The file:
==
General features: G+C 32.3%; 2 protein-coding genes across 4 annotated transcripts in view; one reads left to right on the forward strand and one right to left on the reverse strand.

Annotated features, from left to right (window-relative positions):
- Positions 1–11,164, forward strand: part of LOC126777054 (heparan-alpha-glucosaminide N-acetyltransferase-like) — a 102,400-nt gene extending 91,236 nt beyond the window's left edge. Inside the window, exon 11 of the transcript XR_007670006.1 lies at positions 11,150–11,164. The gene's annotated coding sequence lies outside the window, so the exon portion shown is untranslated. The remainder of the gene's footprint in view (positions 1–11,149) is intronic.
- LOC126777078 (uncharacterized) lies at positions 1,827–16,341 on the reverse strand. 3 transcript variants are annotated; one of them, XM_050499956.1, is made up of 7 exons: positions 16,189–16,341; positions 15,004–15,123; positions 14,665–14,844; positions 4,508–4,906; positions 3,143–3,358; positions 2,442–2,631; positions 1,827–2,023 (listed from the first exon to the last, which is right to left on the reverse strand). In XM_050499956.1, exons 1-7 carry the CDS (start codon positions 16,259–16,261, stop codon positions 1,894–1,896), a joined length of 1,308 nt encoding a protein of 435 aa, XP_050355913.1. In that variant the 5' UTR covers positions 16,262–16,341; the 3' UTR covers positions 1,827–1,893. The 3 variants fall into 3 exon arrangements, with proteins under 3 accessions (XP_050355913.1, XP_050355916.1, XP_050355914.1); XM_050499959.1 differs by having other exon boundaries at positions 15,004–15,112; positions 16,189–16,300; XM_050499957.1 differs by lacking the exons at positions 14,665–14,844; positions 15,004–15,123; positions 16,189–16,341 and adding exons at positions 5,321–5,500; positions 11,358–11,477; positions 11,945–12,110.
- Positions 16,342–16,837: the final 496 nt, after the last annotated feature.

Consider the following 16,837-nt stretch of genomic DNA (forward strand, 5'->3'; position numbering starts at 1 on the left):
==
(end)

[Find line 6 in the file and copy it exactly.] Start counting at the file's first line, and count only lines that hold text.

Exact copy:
Consider the following 16,837-nt stretch of genomic DNA (forward strand, 5'->3'; position numbering starts at 1 on the left):